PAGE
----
Examination of Witnesses (Questions 160
MONDAY 13 MAY 2002
160. One final point to Mr James. You answered
my previous question about what you would recommend, belatedly,
and you raised the issue of a guarantee by the FA and obviously
that is quite an attractive option. I do not know whether you
can answer this or whether Mr Cunnah can, but presumably the bank
will not want to be too exposed, so is that part of the negotiations?
Is the bank looking for a guarantee from the FA?
(Mr Cunnah) You are right that, with
each of the banks we have talked to and negotiated with, support
from the FA is always one of the aspects they look very closely
at. Each time, particularly in the current negotiations, I think
the bank are happy with the support the FA has to offer.
161. Can you be a bit more explicit about what
you mean by "support"? Do you mean there will be a guarantee
from the FA?
(Mr Cunnah) The FA is able to commit
£100 million of equity that has always been on the table.
162. That will be the limit of its guarantee?
(Mr Cunnah) It then provides certain
on-going financial support once the stadium is open, in addition
to the £48 million of non-construction project costs I spoke
163. So £100 million of equity, £48
million, but no guarantee. Is that what you are saying?
(Mr Cunnah) There is a limit to the guarantees
that the FA does give and indeed can give.
164. I am not sure you are saying they are giving
a guarantee or not.
(Mr Cunnah) The FA is giving guarantees,
but they cannot be unlimited.
165. Gentlemen, as our Chairman often reminds
us, the only reason we are involved is because of the public money
and the involvement of DCMS. I actually think there are three
separate issues involved in this, two of which concern others
rather than us. One of them is the way in which sports businesses
tend to behave, and as we are private and privileged I have a
very low opinion of the PGA European Tour whom I had to do business
with once, and if some of the businesses involved are anything
like that I can imagine some of the problems there might have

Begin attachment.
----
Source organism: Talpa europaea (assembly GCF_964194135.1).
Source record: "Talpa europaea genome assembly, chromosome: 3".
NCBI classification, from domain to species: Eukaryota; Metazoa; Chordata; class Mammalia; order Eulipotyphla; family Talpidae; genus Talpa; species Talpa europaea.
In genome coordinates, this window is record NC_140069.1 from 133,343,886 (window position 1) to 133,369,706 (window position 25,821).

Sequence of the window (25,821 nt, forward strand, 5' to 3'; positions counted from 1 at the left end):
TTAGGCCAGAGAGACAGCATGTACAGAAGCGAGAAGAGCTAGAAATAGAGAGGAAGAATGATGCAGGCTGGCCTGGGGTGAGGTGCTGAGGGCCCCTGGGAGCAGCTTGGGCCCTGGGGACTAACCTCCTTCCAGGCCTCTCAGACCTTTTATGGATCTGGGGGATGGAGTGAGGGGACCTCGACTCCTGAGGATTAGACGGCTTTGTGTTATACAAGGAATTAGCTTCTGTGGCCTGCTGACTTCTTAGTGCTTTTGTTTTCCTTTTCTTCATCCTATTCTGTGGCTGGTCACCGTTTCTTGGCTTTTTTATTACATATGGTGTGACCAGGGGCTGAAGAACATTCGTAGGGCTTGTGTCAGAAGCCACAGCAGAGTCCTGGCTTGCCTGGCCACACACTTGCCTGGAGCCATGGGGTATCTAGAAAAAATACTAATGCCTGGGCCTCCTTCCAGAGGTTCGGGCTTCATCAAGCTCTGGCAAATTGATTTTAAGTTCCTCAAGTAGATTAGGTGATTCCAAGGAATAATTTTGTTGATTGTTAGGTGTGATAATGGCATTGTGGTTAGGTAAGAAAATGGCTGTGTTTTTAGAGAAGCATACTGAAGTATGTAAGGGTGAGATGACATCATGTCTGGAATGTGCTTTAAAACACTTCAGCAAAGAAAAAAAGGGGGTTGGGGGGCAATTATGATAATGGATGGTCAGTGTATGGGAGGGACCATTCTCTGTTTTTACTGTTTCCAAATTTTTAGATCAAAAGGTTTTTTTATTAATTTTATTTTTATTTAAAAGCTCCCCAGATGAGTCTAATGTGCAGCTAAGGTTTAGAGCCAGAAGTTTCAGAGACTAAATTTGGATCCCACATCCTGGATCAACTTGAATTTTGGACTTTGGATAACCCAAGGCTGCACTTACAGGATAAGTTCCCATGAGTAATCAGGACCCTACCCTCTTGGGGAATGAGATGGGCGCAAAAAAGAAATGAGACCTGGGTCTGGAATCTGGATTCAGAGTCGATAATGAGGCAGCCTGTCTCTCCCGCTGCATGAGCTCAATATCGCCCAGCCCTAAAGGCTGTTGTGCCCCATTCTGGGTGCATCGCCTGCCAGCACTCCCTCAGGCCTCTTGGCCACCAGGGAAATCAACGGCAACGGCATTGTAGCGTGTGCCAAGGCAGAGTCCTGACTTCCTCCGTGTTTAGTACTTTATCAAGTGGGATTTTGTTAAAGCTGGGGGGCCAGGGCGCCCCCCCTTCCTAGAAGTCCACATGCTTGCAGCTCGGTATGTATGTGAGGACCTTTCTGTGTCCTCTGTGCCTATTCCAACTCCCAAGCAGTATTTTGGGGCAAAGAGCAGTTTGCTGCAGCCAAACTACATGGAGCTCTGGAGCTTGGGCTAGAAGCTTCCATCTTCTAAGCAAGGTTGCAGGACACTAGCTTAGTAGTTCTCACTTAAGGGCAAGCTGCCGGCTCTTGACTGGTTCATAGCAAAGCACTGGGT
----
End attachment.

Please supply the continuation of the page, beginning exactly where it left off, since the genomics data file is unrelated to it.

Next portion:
been there, and possibly that might have been what you were alluding
to when you said where your torch could not quite shine. But that
is not our concern. The second issue is the one of corporate governance
which links into the third issue, which is our main concern, which
is the DCMS and how it has behaved and how the public money side
of it comes in. Can I pick up very quickly on that corporate governance
side so I am clear I understand what you and the Berwin Leighton
Paisner Report says. Can I say that I do understand the language
because until a few weeks ago I was chairman of a fully quoted
Plc. You make the distinction between what a limited company has
to do by law as opposed to what a Plc might do with regard to
corporate governance through the model code. I understand what
you are saying in the report to be very severely critical of the
way in which corporate governance was done. I do not think it
would be possible to be more critical of it. I think you are recommending
really something much closer to Plc guidelines and disciplines,
particularly with the independence of the finance function and
looking perhaps at committee structures and things like that,
and although that is not in your report, it is the implication
from it. Can I ask you to confirm I have got that broadly right?
(Mr James) You have very accurately understood,
sir. I was going to ask the Chairman at the end if I might add
a point on this very subject, because I believe the issue of governance
is so fundamental to everything we are talking of here that I
do not wish to leave anybody in any two thoughts as to where I
stand on this. We have already commented that I have been able
to watch the inside of a bankrupt body
from the point of view of the NMEC over the past two years, and
through that time I was the Accounting Officer for that. I therefore
am aware of the responsibilities of the accounting officer for
anything where government money is spent, but here we have WNSL
where there is no such person in the structure as an accounting
officer and look what has happened. Had there been an accounting
officer, that man in these circumstances would have been held
to be heavily accountable to yourselves or to the PAC or the National
Audit Office and would have been in some serious bother. One of
the features going forwardand I think Mr Cunnah and his
colleagues have made, as I understand it, very great progress